Saturday, June 29, 2013

All Things Radioactive

My writing this week has been mostly limited to a few notes or impressions jotted each day in a journal I keep in my car, what I’m calling for now my “Radiation Journal.” I started my radiation treatments this week. For a few minutes each day I travel to the hospital to be strapped down on a flat bed, have my custom, purple, mesh mask snapped down tight over my face and shoulders and am raised up close to the “Linear Accelerator” to have cancer-preventing radiation buzzed at me for a few minutes. By having this treatment my chances of having my neck/throat cancer stay away for good will be greatly increased—and I like that idea.

According to my doctor and nurses most people feel nothing during their first couple weeks of radiation treatment. Apparently I’m not most people. To be honest, radiation, this week, has kicked my ass. My neck and ears feel lightly sunburned, the inside of my mouth swollen, my neck tight, and my body mildly nauseous and fatigued. When I get home from work I’m good for mostly laying down and falling asleep. Don’t even get me started about the horrible taste that lingers in my mouth. Bitter/tinny/sour—kinda like Godzilla’s ass, I’m guessing.

I'm waiting for my radioactive breath and or super powers to kick in. Maybe next week?

Today will be my first complete week of radiation treatment, 
with five more to go. Wish me luck. 
In honor of this I’ve decided to blog about 
My Favorite Radioactive Things, in no particular order.

Cosmic Radiation
Some say 1/10th of our annual radiation dosage arrives from space.
Honorable mention: The Sun.

Air Travel & Airport Security Scans
Fun Fact: The higher elevation of riding in a plane exposes you to a higher dosage of radiation than if you’d stayed at home.

Radioactive Comic Book Characters (and there are many, many more)
Doctor Manhattan (disintegrated in the “intrinsic field”)
Spiderman (bit by radioactive spider)
The Incredible Hulk (gamma ray radiation)
Radioactive Man and Fallout Boy from the Simpsons (atomic bomb)
Superman (gets power from the Sun) Note: The Animated Series rocks!

Safety tip: don’t stand in front of them while cooking your food. Faulty microwave door seals can leak harmful radiation.

The Earth
Soil and water are sources of radiation that can be absorbed by breathing, and/or eating crops and drinking water. Some foods that supposedly have been tested to have a higher level of radiation: bananas and Brazil nuts

Cell Phones
Nuff said.

Of course!

Me (and You)
Right now I’m feeling a bit more radioactive than the typical person, but supposedly we American’s take in on average 360 millirem per year into our bodies.

These Radioactive Songs

(best stuffed animal fight, ever)

Wishing you health, peace and as little radiation as possible.


Tuesday, June 4, 2013

Wiscon Recap - With Reading Assignments

For the past seven years I've spent my Memorial Day weekend with a thousand fans of speculative fiction in Madison, Wisconsin, the host to Wiscon, the World's Leading Feminist Science Fiction Convention. Every year I divide my time between panels and readings.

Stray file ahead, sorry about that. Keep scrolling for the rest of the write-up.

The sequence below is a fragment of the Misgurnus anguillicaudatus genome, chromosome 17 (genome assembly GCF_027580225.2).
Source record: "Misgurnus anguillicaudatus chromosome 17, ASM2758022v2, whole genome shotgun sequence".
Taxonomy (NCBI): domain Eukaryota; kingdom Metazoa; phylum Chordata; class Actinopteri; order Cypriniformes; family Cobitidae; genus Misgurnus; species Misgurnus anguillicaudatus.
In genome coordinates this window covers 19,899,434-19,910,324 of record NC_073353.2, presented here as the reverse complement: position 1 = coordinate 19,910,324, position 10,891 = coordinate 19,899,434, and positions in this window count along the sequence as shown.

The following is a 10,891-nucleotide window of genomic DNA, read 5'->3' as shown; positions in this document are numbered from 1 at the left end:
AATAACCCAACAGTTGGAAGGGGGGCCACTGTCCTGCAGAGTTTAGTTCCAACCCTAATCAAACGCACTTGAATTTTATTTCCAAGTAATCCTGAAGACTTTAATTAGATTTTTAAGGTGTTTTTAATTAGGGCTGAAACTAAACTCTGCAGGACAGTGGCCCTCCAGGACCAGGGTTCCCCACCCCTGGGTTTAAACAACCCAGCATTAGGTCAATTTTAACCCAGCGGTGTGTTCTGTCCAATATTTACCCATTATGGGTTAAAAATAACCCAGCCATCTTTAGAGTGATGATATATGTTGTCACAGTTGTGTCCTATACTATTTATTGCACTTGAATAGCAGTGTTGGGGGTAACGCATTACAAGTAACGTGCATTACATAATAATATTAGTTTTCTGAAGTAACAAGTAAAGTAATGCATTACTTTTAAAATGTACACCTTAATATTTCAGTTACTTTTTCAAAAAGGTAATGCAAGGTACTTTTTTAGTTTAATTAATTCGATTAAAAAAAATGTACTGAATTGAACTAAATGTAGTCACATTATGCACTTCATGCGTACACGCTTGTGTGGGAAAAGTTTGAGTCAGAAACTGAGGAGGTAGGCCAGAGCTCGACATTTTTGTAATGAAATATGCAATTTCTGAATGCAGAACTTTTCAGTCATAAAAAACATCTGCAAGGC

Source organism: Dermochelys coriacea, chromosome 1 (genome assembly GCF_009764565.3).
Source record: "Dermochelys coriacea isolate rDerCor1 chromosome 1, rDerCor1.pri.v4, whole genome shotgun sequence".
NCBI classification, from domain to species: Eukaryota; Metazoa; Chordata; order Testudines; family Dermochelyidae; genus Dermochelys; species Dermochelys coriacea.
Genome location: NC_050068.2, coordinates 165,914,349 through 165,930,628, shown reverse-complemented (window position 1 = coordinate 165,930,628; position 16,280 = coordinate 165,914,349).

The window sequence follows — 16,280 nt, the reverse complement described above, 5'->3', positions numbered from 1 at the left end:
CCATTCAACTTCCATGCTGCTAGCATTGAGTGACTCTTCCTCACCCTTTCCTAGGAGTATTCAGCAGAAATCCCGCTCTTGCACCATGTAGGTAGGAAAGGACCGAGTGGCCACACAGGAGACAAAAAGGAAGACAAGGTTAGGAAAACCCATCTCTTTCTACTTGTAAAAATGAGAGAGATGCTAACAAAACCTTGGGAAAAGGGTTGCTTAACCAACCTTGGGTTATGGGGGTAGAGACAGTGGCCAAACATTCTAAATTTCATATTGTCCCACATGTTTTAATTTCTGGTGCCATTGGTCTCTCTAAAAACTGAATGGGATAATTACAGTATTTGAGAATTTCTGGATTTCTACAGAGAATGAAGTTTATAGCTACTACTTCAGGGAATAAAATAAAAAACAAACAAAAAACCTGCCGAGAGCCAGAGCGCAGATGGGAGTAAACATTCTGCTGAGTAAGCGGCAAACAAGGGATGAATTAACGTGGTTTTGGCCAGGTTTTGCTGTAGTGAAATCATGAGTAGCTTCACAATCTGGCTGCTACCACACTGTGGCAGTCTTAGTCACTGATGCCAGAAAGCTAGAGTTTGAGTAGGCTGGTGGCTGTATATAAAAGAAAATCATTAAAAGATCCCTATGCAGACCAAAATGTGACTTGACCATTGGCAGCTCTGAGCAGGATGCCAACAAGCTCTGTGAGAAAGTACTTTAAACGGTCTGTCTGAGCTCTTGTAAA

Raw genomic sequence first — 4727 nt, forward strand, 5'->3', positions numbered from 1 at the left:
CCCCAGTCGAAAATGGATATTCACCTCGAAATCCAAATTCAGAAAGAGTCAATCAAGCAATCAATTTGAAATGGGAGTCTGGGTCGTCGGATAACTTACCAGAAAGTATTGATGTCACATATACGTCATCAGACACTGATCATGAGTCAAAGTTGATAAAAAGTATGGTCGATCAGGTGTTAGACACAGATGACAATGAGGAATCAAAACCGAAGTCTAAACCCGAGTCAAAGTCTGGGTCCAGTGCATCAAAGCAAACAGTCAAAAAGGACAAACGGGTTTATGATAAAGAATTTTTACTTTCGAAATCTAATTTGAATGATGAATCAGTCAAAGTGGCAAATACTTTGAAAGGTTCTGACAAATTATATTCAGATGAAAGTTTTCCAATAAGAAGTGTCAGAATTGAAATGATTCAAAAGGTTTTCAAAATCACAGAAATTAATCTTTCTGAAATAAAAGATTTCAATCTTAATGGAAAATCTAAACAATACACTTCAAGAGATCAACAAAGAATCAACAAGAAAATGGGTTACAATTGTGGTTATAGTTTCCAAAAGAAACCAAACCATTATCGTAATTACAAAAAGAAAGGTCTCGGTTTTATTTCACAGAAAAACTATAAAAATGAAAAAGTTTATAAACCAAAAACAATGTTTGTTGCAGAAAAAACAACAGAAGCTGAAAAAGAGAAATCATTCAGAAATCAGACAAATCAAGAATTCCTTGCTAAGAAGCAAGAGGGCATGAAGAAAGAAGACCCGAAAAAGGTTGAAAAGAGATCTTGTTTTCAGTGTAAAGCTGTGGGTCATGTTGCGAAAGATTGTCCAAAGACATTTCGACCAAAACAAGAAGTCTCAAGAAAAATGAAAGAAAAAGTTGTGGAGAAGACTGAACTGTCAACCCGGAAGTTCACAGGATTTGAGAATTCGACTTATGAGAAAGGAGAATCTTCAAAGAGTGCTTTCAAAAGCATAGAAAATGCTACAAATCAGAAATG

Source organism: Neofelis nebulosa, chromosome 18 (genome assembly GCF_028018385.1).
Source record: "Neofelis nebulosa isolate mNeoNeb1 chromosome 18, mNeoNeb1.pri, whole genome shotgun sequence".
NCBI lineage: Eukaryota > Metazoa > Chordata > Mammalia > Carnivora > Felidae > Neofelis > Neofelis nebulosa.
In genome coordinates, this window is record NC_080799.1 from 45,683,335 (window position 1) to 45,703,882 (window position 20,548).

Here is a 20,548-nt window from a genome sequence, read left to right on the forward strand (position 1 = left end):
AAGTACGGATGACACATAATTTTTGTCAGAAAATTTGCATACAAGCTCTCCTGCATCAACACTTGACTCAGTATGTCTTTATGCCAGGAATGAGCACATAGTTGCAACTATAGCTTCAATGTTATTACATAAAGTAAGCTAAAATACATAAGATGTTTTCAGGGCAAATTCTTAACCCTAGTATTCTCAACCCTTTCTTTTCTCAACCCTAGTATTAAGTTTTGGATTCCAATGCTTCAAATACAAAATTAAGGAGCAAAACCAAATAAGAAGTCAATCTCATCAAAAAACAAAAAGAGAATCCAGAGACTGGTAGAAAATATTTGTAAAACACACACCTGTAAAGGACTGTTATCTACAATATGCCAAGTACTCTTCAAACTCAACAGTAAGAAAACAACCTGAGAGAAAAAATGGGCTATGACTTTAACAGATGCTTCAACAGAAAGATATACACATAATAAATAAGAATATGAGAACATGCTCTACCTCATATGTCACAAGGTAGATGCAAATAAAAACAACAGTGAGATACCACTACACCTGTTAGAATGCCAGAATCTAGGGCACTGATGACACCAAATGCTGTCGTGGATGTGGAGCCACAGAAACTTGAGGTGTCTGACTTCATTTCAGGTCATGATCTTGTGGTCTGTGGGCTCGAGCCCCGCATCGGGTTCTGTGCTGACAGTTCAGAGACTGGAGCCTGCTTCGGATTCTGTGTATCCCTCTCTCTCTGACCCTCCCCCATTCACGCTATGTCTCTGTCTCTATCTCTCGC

In the early days I focused more on the panels discussing writing craft and publishing. These days I find that I get more inspiration from the readings. Getting to hear folks whose work I love is a pure joy. Especially when those authors have amazing reading voices.

Here are three folks who were highlights from this year's selection of readings. Highlights not only because the works they read brought me to tears, punched me in the gut, and made me giggle, giggle, giggle, but also because each of them was such a fantastic reader.

Sofia Samatar: I got to hear my friend Sofia at two different readings, one for her poetry and one for her fiction. She was in a writing workshop with me a couple years ago and her book AStranger in Olondria, has just been published by Small Beer Press. I sobbed while listening to her poem "Long Ear." The piece tells the story of a Somali version of the mythic boogywoman who eats small children, but here told from the perspective of the woman and her daughter. Mostly, I sobbed inwardly, so as not to interrupt her reading with my wailing, but there was a bit tearing up on the outside, too. Here's a short short of hers that reminds me of some of the settings of Jon's stories: "Undoomed"

Kathrin Koehler: Kat I met at the same workshop I met Sofia. She's an amazing poet and an amazing reader. Her poem "Sea Change" twisted up my insides and wouldn't let me go. Here's another one by her, also about the sea, and, even better, you can hear her reading it! Listen for when her voice goes all spooky at the end of the first stanza: "Submersion -- stuckweise" (And, for Scribblerati fans, there's a parallel to Mark's Blackheart.)

Will Alexander: Will lives in my neighborhood. He writes at the Blue Ox Coffee Shop. He won the National Book Award for his middle grade novel, Goblin Secrets. I got to hear him read from the next book in this world, Goulish Song. And holy smokes is he good at reading his own words. So good they let him do his own audiobook. I'm reading the first one aloud to my son right now, but I think I'm going to get the audio version so I can have Will read it aloud to us both. Here's a short story of his; it is charming and slicing at once: Nicholas Went Looking for the Mayor's Right Hand